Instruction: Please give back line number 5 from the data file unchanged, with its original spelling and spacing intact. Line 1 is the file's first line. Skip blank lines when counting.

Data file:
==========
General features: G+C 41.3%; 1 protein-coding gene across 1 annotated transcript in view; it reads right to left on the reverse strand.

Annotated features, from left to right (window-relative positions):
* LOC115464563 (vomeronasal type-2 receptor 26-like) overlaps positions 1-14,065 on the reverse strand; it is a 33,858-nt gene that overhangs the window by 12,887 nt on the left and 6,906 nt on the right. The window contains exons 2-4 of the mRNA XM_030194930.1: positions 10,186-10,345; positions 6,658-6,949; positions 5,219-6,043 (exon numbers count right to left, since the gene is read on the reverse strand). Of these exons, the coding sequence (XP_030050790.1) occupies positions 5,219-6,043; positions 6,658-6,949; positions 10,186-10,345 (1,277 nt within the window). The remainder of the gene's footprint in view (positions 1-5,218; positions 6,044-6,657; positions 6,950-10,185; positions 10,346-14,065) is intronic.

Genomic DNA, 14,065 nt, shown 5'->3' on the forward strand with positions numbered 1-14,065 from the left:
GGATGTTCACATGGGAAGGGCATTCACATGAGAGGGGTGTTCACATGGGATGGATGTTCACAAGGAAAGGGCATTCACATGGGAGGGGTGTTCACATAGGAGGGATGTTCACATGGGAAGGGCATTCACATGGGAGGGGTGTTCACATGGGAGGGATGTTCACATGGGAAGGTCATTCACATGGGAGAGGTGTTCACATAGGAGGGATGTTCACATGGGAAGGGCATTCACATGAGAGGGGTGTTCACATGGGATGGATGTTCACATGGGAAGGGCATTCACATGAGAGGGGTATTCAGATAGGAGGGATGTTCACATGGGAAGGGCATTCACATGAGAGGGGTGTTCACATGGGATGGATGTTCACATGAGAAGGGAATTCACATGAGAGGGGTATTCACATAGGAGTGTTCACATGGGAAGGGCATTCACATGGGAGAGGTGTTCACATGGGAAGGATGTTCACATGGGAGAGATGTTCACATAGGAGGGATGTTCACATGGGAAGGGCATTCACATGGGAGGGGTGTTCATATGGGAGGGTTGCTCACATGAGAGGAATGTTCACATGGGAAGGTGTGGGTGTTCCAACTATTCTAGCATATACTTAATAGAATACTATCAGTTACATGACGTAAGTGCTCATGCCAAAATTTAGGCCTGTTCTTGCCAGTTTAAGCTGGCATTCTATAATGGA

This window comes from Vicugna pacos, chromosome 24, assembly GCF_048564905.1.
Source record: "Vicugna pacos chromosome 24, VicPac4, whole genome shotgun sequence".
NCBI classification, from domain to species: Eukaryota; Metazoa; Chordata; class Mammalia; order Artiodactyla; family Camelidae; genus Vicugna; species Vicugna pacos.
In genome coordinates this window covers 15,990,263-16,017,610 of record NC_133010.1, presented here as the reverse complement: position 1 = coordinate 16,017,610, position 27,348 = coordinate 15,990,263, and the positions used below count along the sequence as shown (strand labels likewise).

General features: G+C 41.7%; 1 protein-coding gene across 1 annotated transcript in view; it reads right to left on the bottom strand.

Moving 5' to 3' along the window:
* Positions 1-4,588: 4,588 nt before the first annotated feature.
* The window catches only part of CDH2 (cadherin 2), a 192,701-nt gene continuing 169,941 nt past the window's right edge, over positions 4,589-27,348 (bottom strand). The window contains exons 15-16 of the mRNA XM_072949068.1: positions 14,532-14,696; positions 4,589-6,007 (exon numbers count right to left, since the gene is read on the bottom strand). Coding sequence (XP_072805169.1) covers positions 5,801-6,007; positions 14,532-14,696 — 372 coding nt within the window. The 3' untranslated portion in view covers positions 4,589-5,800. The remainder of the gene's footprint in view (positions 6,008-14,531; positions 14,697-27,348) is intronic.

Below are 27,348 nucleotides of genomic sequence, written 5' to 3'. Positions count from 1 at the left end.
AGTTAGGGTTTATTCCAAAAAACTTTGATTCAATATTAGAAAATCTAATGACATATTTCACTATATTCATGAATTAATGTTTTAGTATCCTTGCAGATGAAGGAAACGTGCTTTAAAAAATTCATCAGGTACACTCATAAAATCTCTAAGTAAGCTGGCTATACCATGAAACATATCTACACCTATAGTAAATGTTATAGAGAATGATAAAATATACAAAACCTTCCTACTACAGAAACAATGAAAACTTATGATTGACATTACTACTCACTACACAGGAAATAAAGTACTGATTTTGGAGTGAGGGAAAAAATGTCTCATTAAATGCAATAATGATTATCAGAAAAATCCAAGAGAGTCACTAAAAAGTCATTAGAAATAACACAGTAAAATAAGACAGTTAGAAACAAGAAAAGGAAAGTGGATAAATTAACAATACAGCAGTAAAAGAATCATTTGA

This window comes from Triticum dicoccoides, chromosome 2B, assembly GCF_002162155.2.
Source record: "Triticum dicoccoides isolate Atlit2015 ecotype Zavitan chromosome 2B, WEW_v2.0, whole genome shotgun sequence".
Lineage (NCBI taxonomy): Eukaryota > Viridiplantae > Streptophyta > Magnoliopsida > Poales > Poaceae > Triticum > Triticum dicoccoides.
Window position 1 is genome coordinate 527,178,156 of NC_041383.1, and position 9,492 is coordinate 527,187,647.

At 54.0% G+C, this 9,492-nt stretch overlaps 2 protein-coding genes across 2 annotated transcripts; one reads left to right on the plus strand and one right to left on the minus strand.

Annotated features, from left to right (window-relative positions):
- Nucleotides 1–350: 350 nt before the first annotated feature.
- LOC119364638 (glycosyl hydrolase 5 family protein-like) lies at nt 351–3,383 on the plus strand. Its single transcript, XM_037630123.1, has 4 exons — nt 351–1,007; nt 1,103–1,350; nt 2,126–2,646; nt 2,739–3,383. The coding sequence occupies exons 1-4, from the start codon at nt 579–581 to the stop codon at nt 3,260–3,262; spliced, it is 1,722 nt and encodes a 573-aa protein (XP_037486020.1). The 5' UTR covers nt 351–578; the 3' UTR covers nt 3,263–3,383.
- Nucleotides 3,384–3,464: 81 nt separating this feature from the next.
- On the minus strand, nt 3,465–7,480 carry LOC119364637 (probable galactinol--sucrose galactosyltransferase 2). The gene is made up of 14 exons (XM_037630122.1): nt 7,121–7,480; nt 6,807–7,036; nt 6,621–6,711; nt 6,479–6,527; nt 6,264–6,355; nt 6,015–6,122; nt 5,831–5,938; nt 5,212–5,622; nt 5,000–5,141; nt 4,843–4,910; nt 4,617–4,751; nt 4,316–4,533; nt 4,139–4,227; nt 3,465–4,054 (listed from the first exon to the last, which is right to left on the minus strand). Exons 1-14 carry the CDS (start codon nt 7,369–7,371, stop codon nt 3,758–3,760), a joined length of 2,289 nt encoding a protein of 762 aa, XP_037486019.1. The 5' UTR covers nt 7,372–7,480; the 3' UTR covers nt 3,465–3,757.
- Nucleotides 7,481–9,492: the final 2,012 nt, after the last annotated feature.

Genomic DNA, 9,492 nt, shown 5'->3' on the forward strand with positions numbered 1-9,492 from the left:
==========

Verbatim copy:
GGATGTTCACATGGGAAGGGCATTCACATGAGAGGGGTGTTCACATGGGATGGATGTTCACAAGGAAAGGGCATTCACATGGGAGGGGTGTTCACATAGGAGGGATGTTCACATGGGAAGGGCATTCACATGGGAGGGGTGTTCACATGGGAGGGATGTTCACATGGGAAGGTCATTCACATGGGAGAGGTGTTCACATAGGAGGGATGTTCACATGGGAAGGGCATTCACATGAGAGGGGTGTTCACATGGGATGGATGTTCACATGGGAAGGGCATTCACATGAGAGGGGTATTCAGATAGGAGGGATGTTCACATGGGAAGGGCATTCACATGAGAGGGGTGTTCACATGGGATGGATGTTCACATGAGAAGGGAATTCACATGAGAGGGGTATTCACATAGGAGTGTTCACATGGGAAGGGCATTCACATGGGAGAGGTGTTCACATGGGAAGGATGTTCACATGGGAGAGATGTTCACATAGGAGGGATGTTCACATGGGAAGGGCATTCACATGGGAGGGGTGTTCATATGGGAGGGTTGCTCACATGAGAGGAATGTTCACATGGGAAGGTGTGGGTGTTCCAACTATTCTAGCATATACTTAATAGAATACTATCAGTTACATGACGTAAGTGCTCATGCCAAAATTTAGGCCTGTTCTTGCCAGTTTAAGCTGGCATTCTATAATGGA